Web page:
Program Notes By Ed Rutschman
Cantata #82 “Ich habe genug” (1727)
Johann Sebastian Bach (b. Eisenach, 1685; d. Leipzig, 1750)
Bach composed his Cantata #82 in 1727 for the Feast of the Purification, known also as Candlemas because of the blessing of candles on the occasion. Celebrated on February 2, the feast commemorates the presentation of the young Jesus in the Temple and the purification of the Virgin Mary.
When Bach accepted the position of Cantor of the Leipzig Thomaskirche in 1723, he devoted much of his musical energy to composing cantatas for Sunday services and major feast days, numbering about sixty occasions in the church year. With characteristic thoroughness, he composed music for five yearly cycles, producing more than 300 cantatas.
Cantatas, performed between the reading of the Gospel and the reciting of the Creed, were usually limited to a maximum of 30 minutes. Within the scope of a three-hour service, the cantata served as meditation and commentary. By the time Bach composed “Ich habe genug” (“I have enough”), he was well along in his third cycle of cantatas. [Note: the numbering system of the Cantatas is not based on chronology.]
Cantata #82 is scored for bass solo, oboe, strings and continuo. In the opening aria, the oboe provides eloquent introduction, commentary and epilogue for the bass soloist, whose refrain is “Ich habe genug.” The following recitative recalls the Gospel figure of Simeon, who found his life’s fulfillment when he saw the Lord with his own eyes. The lullaby-aria “Slumber now, weary eyes,” elegant and expressive, illustrates the attraction of “sweet peace and quiet rest.” In the second recitative there is more desperation, concluding with the words “world, good night!” A final, sprightly aria states the goal: “with joy I await my death.”
Richard Strauss (b. Munich, 1864; d. Garmisch-Partenkirchen, 1949)
Strauss’ Metamorphosen is his moving elegy on the destruction of the cultural world that had sustained him for eight decades. The composer had spent his earliest years listening to the Munich Court Orchestra, where his father was the solo horn player. Strauss became a polished composer in his late teens, a virtuoso conductor in his mid-twenties, a superb teller of tales in his tone poems and a keen observer of the human condition in his fifteen operas.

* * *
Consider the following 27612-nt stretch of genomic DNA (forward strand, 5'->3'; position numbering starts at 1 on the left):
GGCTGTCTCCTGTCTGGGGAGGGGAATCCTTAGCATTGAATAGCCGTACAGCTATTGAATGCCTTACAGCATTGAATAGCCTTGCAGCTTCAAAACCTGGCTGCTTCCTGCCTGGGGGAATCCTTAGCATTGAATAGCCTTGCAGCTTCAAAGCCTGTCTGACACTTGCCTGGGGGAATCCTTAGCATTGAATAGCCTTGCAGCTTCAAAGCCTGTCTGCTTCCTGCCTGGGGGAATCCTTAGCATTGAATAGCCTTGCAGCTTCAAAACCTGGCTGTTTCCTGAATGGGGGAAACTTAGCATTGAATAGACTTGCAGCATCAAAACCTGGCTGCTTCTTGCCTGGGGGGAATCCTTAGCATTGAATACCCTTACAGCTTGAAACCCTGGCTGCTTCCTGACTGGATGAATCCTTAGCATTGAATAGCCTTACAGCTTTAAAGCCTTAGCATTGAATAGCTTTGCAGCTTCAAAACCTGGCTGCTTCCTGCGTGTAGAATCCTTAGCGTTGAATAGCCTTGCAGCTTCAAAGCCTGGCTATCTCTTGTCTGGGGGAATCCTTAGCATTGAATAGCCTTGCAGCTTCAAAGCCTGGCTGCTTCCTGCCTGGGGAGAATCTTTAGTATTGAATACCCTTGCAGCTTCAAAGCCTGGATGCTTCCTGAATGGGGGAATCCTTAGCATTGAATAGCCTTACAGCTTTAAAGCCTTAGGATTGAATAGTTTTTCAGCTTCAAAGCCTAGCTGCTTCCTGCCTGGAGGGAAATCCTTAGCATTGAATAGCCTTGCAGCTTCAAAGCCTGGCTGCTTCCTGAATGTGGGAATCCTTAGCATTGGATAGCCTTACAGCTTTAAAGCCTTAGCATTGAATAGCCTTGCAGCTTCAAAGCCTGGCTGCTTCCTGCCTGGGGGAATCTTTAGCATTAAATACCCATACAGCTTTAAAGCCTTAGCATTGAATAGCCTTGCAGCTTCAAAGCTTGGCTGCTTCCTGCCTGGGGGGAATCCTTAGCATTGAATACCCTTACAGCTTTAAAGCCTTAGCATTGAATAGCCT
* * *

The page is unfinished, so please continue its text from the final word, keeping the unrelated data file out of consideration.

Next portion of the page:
In 1943 an Allied bomb destroyed the opera house in Munich, where Strauss’ Capriccio had premiered the year before-with the usual precaution of ending performances and turning out the lights before 10:00 P.M., the standing-appointment time for Allied air raids. Ironically, his one-act opera Friedenstag (“Day of Peace”) had premiered there in 1938.
In February 1945, bombs destroyed the city of Dresden, site of most of the composer’s operatic triumphs, including Salome, Elektra and Der Rosenkavalier. Soon the opera house in Vienna fell, too. Worse was to follow, when Strauss underwent postwar exile and a de-Nazification investigation.
Mourning, Strauss responded with Metamorphosen. He enriched his musical language in Metamorphosen, writing for 23 solo strings in the glowing harmony that characterizes his late works. He created a tragic aura by alluding unmistakably to Beethoven’s Funeral March movement from the “Eroica” Symphony, placing the marking “In memoriam!” in the score where the Funeral March theme appears for the last time. Now, six decades later, the reconstructed opera houses in Munich, Dresden and Vienna regularly present Richard Strauss Festivals.
Don Quichotte à Dulcinée (1933)
Maurice Ravel (b. Ciboure, France, 1875; d. Paris, 1937)